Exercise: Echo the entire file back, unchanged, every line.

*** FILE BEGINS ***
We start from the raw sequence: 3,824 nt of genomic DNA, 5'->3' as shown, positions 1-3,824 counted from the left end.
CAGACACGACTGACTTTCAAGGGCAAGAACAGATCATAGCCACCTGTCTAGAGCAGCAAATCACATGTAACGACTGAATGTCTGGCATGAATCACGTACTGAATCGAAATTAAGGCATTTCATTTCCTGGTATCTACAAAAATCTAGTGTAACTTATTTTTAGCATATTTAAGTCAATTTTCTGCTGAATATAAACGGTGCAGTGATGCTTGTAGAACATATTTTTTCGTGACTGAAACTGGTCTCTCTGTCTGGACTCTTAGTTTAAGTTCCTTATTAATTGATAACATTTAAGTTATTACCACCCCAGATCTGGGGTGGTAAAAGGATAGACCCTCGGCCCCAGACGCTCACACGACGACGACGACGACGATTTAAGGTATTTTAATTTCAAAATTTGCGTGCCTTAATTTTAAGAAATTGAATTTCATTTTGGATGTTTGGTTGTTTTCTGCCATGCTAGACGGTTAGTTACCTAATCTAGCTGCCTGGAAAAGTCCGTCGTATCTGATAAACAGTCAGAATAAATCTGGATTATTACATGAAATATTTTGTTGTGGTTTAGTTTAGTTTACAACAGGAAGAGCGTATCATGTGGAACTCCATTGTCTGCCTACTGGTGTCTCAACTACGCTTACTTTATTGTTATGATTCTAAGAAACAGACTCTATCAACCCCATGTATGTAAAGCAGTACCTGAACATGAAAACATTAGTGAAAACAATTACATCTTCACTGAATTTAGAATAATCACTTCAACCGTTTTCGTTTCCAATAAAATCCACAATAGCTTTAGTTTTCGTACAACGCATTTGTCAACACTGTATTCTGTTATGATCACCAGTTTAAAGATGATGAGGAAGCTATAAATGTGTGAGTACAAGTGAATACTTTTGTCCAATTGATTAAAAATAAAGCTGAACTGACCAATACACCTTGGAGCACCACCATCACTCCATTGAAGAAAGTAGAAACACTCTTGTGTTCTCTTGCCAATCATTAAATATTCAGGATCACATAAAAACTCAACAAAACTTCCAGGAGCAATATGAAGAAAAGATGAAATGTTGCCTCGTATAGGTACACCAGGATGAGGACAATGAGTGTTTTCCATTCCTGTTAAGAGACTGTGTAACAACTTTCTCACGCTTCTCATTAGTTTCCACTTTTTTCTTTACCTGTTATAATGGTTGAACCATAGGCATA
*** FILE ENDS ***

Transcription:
We start from the raw sequence: 3,824 nt of genomic DNA, 5'->3' as shown, positions 1-3,824 counted from the left end.
CAGACACGACTGACTTTCAAGGGCAAGAACAGATCATAGCCACCTGTCTAGAGCAGCAAATCACATGTAACGACTGAATGTCTGGCATGAATCACGTACTGAATCGAAATTAAGGCATTTCATTTCCTGGTATCTACAAAAATCTAGTGTAACTTATTTTTAGCATATTTAAGTCAATTTTCTGCTGAATATAAACGGTGCAGTGATGCTTGTAGAACATATTTTTTCGTGACTGAAACTGGTCTCTCTGTCTGGACTCTTAGTTTAAGTTCCTTATTAATTGATAACATTTAAGTTATTACCACCCCAGATCTGGGGTGGTAAAAGGATAGACCCTCGGCCCCAGACGCTCACACGACGACGACGACGACGATTTAAGGTATTTTAATTTCAAAATTTGCGTGCCTTAATTTTAAGAAATTGAATTTCATTTTGGATGTTTGGTTGTTTTCTGCCATGCTAGACGGTTAGTTACCTAATCTAGCTGCCTGGAAAAGTCCGTCGTATCTGATAAACAGTCAGAATAAATCTGGATTATTACATGAAATATTTTGTTGTGGTTTAGTTTAGTTTACAACAGGAAGAGCGTATCATGTGGAACTCCATTGTCTGCCTACTGGTGTCTCAACTACGCTTACTTTATTGTTATGATTCTAAGAAACAGACTCTATCAACCCCATGTATGTAAAGCAGTACCTGAACATGAAAACATTAGTGAAAACAATTACATCTTCACTGAATTTAGAATAATCACTTCAACCGTTTTCGTTTCCAATAAAATCCACAATAGCTTTAGTTTTCGTACAACGCATTTGTCAACACTGTATTCTGTTATGATCACCAGTTTAAAGATGATGAGGAAGCTATAAATGTGTGAGTACAAGTGAATACTTTTGTCCAATTGATTAAAAATAAAGCTGAACTGACCAATACACCTTGGAGCACCACCATCACTCCATTGAAGAAAGTAGAAACACTCTTGTGTTCTCTTGCCAATCATTAAATATTCAGGATCACATAAAAACTCAACAAAACTTCCAGGAGCAATATGAAGAAAAGATGAAATGTTGCCTCGTATAGGTACACCAGGATGAGGACAATGAGTGTTTTCCATTCCTGTTAAGAGACTGTGTAACAACTTTCTCACGCTTCTCATTAGTTTCCACTTTTTTCTTTACCTGTTATAATGGTTGAACCATAGGCATA